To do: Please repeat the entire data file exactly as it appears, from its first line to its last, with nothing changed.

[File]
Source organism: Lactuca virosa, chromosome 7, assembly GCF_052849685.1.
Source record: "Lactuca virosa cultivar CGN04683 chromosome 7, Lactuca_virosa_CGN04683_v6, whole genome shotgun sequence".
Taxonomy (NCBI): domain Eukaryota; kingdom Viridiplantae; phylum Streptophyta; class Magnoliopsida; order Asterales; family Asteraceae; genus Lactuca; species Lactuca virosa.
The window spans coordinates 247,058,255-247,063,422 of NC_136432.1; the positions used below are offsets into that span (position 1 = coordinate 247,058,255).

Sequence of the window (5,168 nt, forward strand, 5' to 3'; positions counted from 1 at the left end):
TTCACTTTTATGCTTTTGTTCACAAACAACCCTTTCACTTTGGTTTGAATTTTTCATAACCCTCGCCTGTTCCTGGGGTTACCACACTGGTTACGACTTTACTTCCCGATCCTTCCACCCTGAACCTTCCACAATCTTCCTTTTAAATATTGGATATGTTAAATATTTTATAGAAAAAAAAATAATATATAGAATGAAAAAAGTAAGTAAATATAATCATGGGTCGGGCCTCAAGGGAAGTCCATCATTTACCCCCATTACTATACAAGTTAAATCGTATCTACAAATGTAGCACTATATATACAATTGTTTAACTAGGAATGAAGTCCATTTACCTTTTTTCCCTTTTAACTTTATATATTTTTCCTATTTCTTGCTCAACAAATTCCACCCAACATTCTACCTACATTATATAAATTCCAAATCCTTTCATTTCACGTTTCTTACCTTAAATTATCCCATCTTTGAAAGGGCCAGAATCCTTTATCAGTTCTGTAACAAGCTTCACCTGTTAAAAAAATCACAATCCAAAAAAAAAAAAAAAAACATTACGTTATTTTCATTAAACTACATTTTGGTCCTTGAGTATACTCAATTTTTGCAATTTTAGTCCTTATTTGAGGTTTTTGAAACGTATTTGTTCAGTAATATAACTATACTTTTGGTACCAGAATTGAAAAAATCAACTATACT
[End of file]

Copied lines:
Source organism: Lactuca virosa, chromosome 7, assembly GCF_052849685.1.
Source record: "Lactuca virosa cultivar CGN04683 chromosome 7, Lactuca_virosa_CGN04683_v6, whole genome shotgun sequence".
Taxonomy (NCBI): domain Eukaryota; kingdom Viridiplantae; phylum Streptophyta; class Magnoliopsida; order Asterales; family Asteraceae; genus Lactuca; species Lactuca virosa.
The window spans coordinates 247,058,255-247,063,422 of NC_136432.1; the positions used below are offsets into that span (position 1 = coordinate 247,058,255).

Sequence of the window (5,168 nt, forward strand, 5' to 3'; positions counted from 1 at the left end):
TTCACTTTTATGCTTTTGTTCACAAACAACCCTTTCACTTTGGTTTGAATTTTTCATAACCCTCGCCTGTTCCTGGGGTTACCACACTGGTTACGACTTTACTTCCCGATCCTTCCACCCTGAACCTTCCACAATCTTCCTTTTAAATATTGGATATGTTAAATATTTTATAGAAAAAAAAATAATATATAGAATGAAAAAAGTAAGTAAATATAATCATGGGTCGGGCCTCAAGGGAAGTCCATCATTTACCCCCATTACTATACAAGTTAAATCGTATCTACAAATGTAGCACTATATATACAATTGTTTAACTAGGAATGAAGTCCATTTACCTTTTTTCCCTTTTAACTTTATATATTTTTCCTATTTCTTGCTCAACAAATTCCACCCAACATTCTACCTACATTATATAAATTCCAAATCCTTTCATTTCACGTTTCTTACCTTAAATTATCCCATCTTTGAAAGGGCCAGAATCCTTTATCAGTTCTGTAACAAGCTTCACCTGTTAAAAAAATCACAATCCAAAAAAAAAAAAAAAAACATTACGTTATTTTCATTAAACTACATTTTGGTCCTTGAGTATACTCAATTTTTGCAATTTTAGTCCTTATTTGAGGTTTTTGAAACGTATTTGTTCAGTAATATAACTATACTTTTGGTACCAGAATTGAAAAAATCAACTATACT